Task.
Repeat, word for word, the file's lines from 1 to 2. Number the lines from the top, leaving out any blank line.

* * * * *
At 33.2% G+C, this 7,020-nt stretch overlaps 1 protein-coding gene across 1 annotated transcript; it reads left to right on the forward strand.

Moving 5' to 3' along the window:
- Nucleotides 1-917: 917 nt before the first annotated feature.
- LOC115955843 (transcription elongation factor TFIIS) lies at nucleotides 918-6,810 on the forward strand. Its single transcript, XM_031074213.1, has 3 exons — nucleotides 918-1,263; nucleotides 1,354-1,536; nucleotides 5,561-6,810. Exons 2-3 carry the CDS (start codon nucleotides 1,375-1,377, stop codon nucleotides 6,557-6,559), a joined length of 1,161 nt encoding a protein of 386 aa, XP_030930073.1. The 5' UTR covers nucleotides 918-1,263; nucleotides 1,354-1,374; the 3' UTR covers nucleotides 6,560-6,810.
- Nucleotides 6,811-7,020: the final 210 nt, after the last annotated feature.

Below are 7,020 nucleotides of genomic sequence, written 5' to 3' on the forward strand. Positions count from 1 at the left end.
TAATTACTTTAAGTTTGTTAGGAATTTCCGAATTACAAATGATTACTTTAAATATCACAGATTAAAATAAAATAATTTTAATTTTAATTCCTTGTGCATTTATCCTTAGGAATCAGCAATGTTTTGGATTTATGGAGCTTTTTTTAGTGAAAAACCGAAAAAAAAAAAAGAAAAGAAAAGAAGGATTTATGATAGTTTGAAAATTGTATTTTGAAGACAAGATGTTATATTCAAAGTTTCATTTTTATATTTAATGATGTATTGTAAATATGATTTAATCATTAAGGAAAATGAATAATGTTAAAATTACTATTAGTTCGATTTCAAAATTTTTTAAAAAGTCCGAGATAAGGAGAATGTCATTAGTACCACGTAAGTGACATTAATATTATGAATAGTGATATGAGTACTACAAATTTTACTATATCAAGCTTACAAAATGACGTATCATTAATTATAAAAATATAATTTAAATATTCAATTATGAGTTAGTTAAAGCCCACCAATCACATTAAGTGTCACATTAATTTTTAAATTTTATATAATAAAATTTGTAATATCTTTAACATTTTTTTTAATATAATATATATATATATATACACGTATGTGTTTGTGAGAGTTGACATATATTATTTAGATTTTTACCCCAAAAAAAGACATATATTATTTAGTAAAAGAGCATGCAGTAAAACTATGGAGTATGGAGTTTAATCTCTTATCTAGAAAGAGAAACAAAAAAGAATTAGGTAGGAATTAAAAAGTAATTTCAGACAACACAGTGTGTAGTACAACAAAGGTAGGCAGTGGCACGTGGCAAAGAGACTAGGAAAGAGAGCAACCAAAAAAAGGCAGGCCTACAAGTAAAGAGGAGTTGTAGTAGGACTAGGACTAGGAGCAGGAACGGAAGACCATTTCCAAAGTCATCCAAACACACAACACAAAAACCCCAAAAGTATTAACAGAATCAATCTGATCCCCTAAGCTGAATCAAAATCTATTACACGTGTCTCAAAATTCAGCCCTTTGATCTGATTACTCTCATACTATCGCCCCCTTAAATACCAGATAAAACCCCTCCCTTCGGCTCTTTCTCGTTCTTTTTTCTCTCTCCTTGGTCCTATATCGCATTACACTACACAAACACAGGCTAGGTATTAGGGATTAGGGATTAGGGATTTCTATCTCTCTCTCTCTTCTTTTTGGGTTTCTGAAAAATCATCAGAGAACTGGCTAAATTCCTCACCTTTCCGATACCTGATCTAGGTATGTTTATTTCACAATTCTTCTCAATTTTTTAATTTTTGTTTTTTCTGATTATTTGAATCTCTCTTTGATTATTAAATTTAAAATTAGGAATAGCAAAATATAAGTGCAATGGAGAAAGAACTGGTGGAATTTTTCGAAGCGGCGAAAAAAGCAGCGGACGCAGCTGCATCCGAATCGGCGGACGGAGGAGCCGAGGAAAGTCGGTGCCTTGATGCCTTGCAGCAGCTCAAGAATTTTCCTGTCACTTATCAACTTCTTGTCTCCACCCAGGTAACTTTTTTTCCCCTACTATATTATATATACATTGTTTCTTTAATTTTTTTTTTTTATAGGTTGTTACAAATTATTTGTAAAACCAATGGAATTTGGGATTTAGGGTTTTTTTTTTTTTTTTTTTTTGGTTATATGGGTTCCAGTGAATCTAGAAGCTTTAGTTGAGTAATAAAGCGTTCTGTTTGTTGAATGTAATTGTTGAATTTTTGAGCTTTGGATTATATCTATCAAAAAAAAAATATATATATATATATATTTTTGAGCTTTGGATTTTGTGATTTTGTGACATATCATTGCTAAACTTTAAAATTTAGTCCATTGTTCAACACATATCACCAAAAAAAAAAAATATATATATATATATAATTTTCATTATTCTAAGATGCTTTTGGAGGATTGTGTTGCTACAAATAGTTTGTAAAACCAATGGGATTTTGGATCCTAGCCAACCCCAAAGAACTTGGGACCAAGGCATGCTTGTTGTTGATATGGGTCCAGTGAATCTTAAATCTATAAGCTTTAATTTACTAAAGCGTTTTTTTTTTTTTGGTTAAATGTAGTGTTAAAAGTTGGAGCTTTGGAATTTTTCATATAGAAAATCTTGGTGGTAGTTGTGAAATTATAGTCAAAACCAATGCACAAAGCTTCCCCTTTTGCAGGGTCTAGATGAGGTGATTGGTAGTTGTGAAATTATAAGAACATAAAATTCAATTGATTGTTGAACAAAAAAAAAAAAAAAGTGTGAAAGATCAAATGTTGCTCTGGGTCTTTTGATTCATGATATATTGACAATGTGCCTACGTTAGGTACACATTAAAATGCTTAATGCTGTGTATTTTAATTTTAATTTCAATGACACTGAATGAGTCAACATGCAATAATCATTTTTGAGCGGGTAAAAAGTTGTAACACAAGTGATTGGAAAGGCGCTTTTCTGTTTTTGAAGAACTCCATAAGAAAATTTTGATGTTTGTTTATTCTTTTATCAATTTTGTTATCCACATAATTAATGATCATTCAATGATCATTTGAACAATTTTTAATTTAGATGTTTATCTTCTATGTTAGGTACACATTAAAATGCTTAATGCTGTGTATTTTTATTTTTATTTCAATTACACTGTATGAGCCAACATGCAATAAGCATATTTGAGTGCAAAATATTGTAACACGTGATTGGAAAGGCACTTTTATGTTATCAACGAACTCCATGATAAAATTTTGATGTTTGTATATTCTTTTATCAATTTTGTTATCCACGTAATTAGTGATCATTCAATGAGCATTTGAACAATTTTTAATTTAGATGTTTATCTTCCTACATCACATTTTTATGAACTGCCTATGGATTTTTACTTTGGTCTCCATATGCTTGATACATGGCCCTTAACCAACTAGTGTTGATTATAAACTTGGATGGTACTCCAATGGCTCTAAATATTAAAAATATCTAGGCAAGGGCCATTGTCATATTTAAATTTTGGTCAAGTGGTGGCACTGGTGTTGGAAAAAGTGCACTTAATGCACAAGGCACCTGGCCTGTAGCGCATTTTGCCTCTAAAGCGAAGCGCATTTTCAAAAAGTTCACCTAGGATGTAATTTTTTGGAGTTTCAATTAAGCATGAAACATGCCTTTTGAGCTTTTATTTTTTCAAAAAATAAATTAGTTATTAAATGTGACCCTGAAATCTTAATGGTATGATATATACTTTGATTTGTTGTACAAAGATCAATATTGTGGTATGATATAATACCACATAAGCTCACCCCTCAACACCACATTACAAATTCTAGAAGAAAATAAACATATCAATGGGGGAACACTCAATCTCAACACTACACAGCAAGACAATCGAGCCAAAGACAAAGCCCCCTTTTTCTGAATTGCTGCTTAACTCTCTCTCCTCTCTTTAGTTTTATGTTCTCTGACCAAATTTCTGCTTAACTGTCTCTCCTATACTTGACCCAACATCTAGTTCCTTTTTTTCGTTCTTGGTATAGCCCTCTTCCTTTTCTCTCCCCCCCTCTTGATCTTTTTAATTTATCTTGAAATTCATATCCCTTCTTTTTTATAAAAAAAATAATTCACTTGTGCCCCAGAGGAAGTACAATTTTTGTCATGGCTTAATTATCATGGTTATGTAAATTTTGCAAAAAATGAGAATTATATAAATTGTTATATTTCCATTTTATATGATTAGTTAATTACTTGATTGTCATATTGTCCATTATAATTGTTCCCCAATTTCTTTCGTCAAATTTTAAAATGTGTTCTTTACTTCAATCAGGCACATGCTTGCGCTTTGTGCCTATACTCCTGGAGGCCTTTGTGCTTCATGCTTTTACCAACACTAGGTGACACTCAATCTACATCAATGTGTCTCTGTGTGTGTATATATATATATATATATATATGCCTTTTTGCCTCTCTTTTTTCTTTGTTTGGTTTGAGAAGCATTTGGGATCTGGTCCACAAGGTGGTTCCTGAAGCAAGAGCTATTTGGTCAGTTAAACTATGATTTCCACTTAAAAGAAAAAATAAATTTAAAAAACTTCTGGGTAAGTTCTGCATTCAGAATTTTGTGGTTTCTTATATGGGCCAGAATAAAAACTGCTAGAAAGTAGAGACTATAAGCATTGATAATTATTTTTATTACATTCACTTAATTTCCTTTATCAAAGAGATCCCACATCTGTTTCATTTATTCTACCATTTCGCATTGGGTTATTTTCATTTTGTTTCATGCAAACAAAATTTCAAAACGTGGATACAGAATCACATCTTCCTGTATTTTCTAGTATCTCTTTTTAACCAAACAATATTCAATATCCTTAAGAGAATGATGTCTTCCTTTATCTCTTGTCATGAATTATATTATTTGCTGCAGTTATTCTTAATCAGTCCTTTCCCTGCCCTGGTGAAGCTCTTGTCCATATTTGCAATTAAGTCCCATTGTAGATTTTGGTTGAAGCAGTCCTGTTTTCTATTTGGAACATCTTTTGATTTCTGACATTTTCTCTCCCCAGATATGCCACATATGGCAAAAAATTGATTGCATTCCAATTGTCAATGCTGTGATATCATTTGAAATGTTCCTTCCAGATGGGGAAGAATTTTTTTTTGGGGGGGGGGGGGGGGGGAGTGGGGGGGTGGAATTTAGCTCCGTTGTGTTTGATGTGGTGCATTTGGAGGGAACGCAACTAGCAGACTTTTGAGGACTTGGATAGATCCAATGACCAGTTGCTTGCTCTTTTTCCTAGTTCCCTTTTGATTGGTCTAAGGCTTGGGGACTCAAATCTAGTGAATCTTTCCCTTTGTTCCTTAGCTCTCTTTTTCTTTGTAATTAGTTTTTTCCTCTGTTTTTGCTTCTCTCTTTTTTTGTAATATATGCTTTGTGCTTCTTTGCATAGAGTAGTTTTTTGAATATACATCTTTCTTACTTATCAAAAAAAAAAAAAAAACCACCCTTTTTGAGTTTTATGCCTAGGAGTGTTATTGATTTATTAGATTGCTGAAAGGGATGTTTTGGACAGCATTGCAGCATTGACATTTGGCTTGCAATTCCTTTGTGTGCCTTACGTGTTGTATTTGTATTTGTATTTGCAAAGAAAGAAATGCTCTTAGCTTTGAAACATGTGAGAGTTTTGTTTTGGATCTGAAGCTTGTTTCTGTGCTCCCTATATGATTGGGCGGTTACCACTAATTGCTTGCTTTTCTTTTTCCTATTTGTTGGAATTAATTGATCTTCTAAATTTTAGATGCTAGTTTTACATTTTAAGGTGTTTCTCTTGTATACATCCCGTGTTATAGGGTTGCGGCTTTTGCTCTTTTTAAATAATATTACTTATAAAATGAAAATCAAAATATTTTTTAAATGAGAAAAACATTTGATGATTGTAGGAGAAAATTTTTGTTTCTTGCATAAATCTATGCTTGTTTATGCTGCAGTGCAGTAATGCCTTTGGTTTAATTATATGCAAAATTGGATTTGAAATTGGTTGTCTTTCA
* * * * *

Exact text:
At 33.2% G+C, this 7,020-nt stretch overlaps 1 protein-coding gene across 1 annotated transcript; it reads left to right on the forward strand.

Moving 5' to 3' along the window: